Gambill described the well as a hole in the ground that was full of water and approximately 30 feet deep. At first, they were able to use a pump to remove about 13 to 15 feet of water from the well hole, but the pump stopped working, so they were forced to come up with another method. They used a heavy fishing hook and some rope to feel around in the well until their hook touched something. Gambill estimated it took approximately 20 minutes of feeling around with the makeshift fishing apparatus before he hooked the object, which he described as very heavy and hard to move. Once they had it to the surface of the well, the square/rectangular object had tilted and would not fit out of the mouth of the well. Gambill re-positioned the object by hand before lifting it out of the hole.
Upon examination out of the water, the firemen and deputies on scene were able to ascertain that the object was in fact two milk crates, open side against open side, lashed together using copper wire, zip ties, and a chain with several padlocks. They could see several rocks inside, as well as a package wrapped in plastic that they assumed was the body they had been sent to retrieve. At first, there was no smell from the object, but after the water had drained, the smell became apparent. Gambill described it as “very strong,” and when Tieman asked him what kind of smell it was, he looked upset when he replied, “Rot. Death.”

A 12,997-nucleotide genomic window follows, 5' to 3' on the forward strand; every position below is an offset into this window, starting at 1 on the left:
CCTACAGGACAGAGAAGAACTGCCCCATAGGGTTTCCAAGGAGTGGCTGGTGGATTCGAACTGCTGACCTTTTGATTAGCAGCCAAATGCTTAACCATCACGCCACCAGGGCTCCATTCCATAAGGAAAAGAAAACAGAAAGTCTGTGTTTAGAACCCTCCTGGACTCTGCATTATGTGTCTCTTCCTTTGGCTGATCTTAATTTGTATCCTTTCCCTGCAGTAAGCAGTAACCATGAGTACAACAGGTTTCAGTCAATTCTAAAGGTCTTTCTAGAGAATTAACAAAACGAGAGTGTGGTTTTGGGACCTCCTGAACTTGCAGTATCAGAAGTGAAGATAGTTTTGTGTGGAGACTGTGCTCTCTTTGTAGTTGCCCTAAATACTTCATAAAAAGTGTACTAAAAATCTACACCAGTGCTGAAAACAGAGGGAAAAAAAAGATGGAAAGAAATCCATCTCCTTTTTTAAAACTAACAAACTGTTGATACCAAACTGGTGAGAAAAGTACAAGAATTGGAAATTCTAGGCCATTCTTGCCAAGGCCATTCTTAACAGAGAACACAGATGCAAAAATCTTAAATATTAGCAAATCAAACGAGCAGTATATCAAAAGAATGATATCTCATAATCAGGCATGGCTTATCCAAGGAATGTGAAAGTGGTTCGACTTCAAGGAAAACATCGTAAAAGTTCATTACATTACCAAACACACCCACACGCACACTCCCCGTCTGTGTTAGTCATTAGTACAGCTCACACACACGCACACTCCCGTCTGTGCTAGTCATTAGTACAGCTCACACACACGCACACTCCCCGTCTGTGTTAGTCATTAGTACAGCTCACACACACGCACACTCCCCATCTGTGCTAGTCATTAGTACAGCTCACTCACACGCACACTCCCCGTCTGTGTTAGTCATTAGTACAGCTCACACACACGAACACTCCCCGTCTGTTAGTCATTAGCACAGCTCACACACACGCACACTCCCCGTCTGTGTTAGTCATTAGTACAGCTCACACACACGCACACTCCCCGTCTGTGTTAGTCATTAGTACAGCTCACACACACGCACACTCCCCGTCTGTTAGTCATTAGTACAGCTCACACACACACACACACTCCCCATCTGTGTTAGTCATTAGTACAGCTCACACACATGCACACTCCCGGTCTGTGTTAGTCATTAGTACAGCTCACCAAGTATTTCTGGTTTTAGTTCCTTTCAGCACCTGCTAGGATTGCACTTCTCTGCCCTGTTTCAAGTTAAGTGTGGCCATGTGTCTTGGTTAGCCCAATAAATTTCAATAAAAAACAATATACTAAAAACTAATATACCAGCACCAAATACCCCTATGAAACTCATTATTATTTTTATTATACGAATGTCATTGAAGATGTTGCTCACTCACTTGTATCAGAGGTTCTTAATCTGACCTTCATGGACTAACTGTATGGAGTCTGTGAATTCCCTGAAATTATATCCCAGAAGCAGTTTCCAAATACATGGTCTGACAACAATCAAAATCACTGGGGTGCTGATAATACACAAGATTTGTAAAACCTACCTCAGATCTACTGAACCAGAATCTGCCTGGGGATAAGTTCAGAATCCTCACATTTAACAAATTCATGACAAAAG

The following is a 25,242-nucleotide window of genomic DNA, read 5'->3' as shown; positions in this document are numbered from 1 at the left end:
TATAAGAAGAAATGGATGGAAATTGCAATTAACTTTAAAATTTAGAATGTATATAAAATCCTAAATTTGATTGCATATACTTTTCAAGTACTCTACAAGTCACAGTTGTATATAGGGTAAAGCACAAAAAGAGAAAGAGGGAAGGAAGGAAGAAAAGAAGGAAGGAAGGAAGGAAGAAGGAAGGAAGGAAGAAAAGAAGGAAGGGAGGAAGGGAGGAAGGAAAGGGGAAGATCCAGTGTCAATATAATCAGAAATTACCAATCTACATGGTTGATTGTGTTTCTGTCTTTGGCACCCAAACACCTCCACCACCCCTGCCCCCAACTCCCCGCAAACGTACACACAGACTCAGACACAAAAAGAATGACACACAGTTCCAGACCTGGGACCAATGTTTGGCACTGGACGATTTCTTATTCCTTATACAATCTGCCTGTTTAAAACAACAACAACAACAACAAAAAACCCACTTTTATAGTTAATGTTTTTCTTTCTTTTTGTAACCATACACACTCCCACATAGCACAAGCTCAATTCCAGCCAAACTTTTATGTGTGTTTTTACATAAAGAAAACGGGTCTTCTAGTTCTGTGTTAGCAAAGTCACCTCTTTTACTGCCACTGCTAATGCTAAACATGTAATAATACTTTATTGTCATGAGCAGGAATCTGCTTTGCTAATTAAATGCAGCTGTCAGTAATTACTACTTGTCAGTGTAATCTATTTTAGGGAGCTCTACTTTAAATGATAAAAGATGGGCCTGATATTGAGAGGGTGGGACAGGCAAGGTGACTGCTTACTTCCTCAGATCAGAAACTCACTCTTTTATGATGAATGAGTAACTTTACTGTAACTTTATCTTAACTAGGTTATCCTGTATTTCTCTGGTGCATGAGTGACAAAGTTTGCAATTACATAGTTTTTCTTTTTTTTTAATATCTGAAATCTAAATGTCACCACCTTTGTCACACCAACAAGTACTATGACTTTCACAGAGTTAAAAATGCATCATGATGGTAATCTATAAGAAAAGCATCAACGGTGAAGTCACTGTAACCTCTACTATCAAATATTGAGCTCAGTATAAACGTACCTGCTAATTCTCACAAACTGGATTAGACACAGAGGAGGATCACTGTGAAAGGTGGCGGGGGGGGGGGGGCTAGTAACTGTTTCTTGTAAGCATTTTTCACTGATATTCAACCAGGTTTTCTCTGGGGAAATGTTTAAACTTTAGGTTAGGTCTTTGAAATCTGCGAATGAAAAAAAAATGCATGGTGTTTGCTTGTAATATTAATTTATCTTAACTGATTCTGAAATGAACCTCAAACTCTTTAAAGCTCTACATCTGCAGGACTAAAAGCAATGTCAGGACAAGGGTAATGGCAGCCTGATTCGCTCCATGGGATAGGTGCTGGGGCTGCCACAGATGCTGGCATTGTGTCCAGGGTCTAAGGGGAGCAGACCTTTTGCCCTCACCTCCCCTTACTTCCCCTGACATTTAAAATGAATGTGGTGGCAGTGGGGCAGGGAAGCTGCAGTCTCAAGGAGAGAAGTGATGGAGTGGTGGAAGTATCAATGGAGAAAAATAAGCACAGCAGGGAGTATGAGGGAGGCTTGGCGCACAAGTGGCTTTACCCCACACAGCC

Police asked the firefighters present to assist them in transporting the item out of the field with the truck. Gambill described his fellow firefighter, Dan, as trying to help him lift the object, but the smell overwhelmed him, causing him to back away, so Gambill lifted it into the truck himself. He transported Dylan and his makeshift coffin to a meeting point and waited what he guessed was at least an hour for the coroner to arrive.
Next on the stand was volunteer firefighter Dan Shirey. Tieman once again began direct examination. Shirey, too, was part of the team called to recover the baby’s body. He recounted trying to help Gambill lift the milk crate structure into the truck but being forced to back away at the smell of human decomposition.
Upon cross-examination by Daniel Groves’ defense attorney, Christine Scott, Shirey said it would be much easier to access the well area with four-wheelers than with the vehicles they had brought on the day of Dylan’s recovery.
Shirey was excused around 10:00 AM EST, at which point morning recess was called.
Court resumed around 10:20 AM, at which point, Assistant Prosecutor Julie Cook Hutchinson called Dr. Susan Brown to the stand. Dr. Brown is a forensic pathologist with the Montgomery County Medical Examiner’s Office, which is contracted by outside counties to perform autopsies. By chance, she was chosen to perform the autopsy on Dylan Groves. Dr. Brown presented as an extremely intelligent, knowledgeable, and professional witness, and due to her years of experience, the Judge Kuhn allowed her to be considered an expert witness in her field.